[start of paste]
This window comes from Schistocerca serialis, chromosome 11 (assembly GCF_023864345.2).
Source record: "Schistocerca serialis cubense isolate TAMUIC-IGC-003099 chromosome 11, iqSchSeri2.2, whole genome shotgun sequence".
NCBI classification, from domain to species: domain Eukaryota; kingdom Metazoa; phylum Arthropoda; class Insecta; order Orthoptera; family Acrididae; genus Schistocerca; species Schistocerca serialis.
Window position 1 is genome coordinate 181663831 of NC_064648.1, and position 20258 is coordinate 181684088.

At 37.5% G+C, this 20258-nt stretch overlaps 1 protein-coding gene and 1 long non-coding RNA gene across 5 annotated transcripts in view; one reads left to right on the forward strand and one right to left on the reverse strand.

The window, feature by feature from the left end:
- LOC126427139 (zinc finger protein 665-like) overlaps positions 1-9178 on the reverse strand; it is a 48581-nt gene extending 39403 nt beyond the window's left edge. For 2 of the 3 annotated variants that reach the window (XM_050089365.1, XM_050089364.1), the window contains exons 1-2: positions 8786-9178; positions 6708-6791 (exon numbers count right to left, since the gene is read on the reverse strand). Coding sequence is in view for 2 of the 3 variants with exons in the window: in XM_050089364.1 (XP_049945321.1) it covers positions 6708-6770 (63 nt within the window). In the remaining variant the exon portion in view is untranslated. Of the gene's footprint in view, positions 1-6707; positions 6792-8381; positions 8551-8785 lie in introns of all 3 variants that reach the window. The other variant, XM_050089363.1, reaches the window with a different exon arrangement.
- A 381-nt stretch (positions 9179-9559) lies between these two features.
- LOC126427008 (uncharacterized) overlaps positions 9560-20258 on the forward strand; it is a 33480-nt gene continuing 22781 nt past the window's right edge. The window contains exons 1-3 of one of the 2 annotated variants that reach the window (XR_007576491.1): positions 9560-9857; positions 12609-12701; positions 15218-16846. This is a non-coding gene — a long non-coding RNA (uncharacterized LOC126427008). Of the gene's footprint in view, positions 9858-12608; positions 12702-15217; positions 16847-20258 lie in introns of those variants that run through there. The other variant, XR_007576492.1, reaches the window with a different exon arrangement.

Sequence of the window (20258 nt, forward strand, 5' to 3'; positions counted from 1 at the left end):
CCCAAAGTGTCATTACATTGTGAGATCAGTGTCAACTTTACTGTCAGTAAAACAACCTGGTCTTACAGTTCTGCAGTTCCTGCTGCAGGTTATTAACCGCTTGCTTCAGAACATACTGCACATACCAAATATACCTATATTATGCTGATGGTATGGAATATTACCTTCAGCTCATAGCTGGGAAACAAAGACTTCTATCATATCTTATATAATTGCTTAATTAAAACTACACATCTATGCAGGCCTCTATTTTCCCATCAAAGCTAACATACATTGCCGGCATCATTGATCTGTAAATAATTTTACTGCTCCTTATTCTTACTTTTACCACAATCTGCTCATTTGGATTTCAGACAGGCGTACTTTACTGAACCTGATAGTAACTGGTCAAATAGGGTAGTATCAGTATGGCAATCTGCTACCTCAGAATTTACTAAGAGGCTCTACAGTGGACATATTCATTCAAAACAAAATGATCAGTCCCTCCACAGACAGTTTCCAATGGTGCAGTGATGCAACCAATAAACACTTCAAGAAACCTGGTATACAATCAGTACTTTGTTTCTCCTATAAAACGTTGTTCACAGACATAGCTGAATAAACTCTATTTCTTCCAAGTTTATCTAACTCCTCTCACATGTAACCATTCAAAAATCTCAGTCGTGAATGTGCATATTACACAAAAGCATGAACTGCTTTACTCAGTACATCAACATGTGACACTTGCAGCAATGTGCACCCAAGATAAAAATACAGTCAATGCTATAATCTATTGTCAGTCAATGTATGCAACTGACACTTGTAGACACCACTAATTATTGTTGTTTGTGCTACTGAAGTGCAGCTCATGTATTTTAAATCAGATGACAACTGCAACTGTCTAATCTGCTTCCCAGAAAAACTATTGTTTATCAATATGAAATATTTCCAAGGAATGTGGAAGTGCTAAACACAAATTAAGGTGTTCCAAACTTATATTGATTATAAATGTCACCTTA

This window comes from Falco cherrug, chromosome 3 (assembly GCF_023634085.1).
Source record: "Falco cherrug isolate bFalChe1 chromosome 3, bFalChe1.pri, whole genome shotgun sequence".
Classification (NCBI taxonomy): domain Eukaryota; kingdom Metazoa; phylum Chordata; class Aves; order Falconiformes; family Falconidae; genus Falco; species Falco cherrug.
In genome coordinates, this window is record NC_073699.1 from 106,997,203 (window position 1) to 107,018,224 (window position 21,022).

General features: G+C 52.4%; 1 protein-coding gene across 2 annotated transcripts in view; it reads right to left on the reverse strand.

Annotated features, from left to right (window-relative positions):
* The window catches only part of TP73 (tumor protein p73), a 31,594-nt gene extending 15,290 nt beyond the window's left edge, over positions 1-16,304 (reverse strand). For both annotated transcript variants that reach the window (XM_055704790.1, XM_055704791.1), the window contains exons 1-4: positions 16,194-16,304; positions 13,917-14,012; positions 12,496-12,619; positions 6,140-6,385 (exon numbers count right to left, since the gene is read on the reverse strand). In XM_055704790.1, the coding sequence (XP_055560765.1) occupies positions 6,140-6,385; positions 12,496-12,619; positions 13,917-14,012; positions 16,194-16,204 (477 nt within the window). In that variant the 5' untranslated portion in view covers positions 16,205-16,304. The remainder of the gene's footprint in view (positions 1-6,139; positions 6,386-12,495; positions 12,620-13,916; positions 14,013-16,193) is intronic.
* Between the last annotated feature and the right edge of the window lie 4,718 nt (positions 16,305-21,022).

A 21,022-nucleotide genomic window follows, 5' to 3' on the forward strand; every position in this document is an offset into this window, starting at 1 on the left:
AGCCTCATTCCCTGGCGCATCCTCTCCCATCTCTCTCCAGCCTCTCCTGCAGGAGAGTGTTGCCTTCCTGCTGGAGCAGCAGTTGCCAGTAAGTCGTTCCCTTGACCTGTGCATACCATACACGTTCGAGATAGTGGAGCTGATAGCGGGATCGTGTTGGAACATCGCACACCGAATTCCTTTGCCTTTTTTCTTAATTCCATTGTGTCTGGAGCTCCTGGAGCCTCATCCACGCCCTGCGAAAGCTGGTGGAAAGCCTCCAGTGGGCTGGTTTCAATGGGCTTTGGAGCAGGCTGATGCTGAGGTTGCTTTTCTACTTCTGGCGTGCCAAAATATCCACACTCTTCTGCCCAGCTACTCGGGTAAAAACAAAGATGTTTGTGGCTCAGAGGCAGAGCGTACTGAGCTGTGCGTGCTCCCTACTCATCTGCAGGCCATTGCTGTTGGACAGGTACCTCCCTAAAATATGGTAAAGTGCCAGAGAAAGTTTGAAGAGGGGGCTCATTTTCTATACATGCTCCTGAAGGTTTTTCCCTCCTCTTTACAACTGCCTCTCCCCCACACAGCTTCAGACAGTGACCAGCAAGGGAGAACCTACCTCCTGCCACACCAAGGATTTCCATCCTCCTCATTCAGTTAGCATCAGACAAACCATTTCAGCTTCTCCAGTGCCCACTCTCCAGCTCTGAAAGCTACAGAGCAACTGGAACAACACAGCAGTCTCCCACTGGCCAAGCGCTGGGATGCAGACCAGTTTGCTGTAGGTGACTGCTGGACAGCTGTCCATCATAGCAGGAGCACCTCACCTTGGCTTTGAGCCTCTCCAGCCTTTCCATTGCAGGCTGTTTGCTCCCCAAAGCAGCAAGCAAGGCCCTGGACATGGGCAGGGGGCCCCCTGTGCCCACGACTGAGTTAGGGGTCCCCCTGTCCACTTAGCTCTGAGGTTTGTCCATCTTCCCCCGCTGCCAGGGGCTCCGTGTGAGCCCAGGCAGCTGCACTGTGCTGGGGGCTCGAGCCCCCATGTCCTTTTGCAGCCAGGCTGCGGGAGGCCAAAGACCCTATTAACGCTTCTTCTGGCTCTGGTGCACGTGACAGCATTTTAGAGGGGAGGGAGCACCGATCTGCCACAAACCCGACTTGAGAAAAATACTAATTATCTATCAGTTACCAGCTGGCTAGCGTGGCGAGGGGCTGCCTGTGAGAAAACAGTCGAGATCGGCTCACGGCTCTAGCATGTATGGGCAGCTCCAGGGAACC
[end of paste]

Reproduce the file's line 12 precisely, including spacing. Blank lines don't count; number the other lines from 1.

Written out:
This window comes from Falco cherrug, chromosome 3 (assembly GCF_023634085.1).